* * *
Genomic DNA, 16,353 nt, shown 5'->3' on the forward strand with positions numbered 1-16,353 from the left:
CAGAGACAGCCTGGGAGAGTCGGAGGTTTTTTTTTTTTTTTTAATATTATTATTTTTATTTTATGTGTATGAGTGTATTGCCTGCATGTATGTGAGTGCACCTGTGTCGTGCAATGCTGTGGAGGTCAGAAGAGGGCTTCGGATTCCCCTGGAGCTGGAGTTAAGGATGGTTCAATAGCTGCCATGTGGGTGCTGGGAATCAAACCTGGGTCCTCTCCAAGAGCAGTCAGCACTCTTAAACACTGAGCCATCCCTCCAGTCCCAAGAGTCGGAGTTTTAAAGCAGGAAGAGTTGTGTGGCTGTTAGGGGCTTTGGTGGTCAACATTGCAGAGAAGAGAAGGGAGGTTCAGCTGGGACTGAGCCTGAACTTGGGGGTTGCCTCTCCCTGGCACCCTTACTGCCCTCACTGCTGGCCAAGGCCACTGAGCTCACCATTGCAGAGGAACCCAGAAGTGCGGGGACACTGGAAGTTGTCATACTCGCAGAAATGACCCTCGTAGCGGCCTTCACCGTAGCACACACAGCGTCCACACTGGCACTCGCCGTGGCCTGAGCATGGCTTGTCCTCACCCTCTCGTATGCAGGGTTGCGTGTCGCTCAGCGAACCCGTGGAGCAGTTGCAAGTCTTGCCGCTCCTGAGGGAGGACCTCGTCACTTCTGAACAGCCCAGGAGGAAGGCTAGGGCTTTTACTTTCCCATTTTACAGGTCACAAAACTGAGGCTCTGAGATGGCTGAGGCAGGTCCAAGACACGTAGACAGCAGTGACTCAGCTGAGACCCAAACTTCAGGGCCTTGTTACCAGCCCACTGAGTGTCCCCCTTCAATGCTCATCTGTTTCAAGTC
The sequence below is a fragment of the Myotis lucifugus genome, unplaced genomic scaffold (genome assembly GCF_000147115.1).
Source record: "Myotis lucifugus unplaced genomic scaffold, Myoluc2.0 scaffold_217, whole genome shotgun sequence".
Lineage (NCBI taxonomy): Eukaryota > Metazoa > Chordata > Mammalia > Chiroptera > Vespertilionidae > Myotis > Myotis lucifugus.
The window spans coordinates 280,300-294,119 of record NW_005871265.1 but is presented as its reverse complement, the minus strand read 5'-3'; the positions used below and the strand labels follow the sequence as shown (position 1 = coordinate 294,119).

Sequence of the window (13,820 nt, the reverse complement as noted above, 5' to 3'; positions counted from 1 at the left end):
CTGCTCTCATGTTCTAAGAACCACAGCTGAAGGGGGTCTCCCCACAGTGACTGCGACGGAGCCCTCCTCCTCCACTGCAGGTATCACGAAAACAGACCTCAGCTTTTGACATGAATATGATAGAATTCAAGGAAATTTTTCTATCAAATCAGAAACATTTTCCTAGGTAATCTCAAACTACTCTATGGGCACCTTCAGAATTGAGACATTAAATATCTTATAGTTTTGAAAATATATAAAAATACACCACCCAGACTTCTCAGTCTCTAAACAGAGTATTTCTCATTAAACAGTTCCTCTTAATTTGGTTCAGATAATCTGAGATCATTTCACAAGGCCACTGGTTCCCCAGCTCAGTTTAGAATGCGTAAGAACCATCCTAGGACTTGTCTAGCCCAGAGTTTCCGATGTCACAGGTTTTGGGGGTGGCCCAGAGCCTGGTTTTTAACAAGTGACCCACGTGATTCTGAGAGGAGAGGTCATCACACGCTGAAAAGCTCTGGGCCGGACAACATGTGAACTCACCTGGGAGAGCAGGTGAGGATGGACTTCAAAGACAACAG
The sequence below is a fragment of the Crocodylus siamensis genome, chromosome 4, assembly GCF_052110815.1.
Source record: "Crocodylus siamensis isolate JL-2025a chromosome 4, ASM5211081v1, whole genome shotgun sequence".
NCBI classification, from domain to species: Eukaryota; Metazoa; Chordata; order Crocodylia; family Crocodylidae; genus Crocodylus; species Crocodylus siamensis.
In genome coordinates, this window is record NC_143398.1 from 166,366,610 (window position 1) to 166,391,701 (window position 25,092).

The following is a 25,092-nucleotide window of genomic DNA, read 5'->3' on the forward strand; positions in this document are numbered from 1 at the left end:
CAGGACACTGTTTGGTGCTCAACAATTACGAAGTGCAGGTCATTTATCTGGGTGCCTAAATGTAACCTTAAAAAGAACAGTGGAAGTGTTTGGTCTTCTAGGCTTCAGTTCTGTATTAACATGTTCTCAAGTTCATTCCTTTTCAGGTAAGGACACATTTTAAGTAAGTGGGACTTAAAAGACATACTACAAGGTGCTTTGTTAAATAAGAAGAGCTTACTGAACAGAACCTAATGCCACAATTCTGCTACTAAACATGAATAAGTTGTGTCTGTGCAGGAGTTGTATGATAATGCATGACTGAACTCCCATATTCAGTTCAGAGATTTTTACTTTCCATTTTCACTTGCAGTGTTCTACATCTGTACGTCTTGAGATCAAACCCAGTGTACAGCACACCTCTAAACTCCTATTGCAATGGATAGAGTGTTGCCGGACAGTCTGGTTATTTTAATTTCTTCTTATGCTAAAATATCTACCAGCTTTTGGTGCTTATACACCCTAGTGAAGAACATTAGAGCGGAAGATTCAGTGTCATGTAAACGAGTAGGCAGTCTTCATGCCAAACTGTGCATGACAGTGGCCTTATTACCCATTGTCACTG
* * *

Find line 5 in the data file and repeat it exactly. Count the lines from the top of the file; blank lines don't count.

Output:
Lineage (NCBI taxonomy): Eukaryota > Metazoa > Chordata > Mammalia > Chiroptera > Vespertilionidae > Myotis > Myotis lucifugus.